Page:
Haiku poems are short. They are also fun to write. But writing a good haiku is not as easy as it looks. It takes practice. Poet, Bob Raczka, shares step-by-step directions for writing a haiku.

List Poems
Kids can easily write a list poem using their powers of observation. First, have them look around and write a list of words down the side of their paper. Read more about this form of poetry here.

poetry books for kids

Poetry Books for Children
Read the best poetry books with children to introduce them to good poems and encourage a love of language, wordplay, sensory images, and rhyme. Moreover, exposing children to poems helps them grow to love poetry –which can become a lifelong interest.

Riddle Poems / Five Senses Poetry
Kids love reading and writing riddles. Riddles often give wonderful sensory details and describe something a child knows about. Plus, they encourage critical thinking and engagement in poetry.

Wordless Picture Book Poems
Use a wordless picture book (big list of wordless picture books here) to inspire a poem!

Nature Poems
Take paper and pencils on a nature walk. Put on your imaginary “Poet Glasses.” Look for the poems in the grass, in the bark of trees, in the smallest petal of a flower. Writing a poem while walking around the world is a wonderful way to celebrate National Poetry Month.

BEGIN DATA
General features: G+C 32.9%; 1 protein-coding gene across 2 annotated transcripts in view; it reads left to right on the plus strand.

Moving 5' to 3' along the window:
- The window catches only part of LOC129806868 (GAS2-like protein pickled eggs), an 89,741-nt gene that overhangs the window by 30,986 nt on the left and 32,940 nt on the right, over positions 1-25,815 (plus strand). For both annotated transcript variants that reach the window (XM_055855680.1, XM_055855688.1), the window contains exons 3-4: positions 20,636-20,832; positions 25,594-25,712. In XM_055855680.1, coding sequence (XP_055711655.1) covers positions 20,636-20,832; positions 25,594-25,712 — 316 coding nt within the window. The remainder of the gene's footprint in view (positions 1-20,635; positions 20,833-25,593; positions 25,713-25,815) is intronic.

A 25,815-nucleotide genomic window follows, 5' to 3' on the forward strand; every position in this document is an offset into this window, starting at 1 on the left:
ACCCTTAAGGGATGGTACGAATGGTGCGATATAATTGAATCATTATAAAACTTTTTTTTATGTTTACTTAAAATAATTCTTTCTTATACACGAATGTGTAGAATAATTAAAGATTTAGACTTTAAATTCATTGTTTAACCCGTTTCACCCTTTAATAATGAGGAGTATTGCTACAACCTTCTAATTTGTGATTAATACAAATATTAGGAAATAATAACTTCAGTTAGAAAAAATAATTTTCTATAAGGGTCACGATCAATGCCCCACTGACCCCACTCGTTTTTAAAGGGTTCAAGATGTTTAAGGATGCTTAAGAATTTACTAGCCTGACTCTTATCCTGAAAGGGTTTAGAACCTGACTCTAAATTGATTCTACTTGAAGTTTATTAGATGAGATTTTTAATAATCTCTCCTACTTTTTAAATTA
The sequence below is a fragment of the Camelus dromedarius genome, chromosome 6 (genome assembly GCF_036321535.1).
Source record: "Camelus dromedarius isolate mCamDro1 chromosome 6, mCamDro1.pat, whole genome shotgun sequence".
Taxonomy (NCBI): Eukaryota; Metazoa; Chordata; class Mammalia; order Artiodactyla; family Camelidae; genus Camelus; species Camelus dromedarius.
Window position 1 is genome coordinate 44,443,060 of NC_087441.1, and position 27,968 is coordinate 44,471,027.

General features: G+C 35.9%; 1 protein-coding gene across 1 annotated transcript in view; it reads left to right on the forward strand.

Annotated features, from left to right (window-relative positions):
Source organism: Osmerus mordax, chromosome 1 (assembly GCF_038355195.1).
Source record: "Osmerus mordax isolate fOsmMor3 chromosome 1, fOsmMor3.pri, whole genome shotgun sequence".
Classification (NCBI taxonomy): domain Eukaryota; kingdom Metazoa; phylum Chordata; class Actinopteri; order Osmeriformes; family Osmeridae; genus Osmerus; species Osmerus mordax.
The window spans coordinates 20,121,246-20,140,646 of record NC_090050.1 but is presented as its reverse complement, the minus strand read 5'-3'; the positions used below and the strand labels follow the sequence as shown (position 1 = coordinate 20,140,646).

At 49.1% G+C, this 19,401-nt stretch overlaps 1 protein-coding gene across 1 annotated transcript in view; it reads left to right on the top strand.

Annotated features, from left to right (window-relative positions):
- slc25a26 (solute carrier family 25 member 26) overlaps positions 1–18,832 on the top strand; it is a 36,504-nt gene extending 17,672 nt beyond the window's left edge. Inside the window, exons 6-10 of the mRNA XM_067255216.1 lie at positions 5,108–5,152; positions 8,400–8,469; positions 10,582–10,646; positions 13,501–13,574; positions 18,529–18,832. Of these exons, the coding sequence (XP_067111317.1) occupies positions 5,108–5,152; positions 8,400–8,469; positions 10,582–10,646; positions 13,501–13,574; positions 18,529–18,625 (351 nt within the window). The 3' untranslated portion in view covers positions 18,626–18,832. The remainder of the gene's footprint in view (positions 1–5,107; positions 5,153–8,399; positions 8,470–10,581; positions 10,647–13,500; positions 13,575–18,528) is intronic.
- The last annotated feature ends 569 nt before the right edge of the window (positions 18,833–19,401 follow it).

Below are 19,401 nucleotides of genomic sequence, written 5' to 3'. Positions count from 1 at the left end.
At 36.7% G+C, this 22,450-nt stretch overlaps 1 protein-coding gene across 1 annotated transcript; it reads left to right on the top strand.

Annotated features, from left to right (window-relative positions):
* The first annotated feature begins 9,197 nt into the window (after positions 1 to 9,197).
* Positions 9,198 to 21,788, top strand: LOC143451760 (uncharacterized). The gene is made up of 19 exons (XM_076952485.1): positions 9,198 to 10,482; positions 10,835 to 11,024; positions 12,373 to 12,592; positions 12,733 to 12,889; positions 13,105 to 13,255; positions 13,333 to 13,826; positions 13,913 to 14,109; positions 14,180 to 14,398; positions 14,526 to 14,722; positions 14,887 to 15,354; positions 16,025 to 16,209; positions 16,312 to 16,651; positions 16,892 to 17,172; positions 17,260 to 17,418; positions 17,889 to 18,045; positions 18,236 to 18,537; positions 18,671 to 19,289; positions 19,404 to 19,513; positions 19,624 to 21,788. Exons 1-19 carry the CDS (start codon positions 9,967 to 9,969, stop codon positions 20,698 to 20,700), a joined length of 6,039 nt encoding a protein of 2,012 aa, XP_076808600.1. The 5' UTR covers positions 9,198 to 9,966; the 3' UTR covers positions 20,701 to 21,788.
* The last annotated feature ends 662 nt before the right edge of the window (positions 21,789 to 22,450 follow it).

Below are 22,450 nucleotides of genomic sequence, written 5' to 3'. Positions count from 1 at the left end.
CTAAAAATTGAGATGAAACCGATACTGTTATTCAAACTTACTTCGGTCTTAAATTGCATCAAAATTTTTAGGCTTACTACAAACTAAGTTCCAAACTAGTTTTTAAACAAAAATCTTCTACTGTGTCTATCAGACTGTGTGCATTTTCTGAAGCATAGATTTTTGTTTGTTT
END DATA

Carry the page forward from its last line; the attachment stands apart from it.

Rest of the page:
Upper Elementary Lesson Plans

Daily Poems  (+ A Poem In Your Pocket Day)
For National Poetry Month or any time of the year, read poems daily to your kids. It doesn’t have to be poetry specifically written for kids either.

How to Find a Poem (Idea)
Kenn Nesbitt, poet and founder of Poetry for Kids, shares where kids can find ideas for what to write about.

Illustrate a Poem
Often illustrating a poem helps discover the meaning beneath the words.

Memorize a Poem for National Poetry Month
Since it’s National Poetry Month, memorize a poem — and have our kids memorize one, too. It’s so rich to have those words hanging around our brains.

What has sauce and round with cheese? What is it?

Riddle Poems / Five Senses Poetry
Kids love reading and writing riddle poems. Riddles often give wonderful sensory details and describe something a child knows about. Plus, they encourage critical thinking and engagement in poetry.

High School Resources

Get Lit Spoken Word Poetry for Teens
Get Lit is a LA.-based initiative created by Diane Luby Lane that uses poetry, reading, writing, and spoken word, to inspire teens to reengage with their lives and education. The Get Lit Rising book is profound, sharing the stories of 19 individual teen poets, the classic poem that inspired them, and their response poems.

Poetry month is often the time we remember to teach poetry to kids and help our children write poetry. But you can read and write poetry with kids all year long--not just during poetry month!

Elementary teachers love teaching children to write poetry because it's so accessible -- poems are short! The payoff is more immediate than with longer narrative or expository writing. Plus, poetry lends itself to teaching kids about figurative language, voice, sensory images, showing, not telling, and more.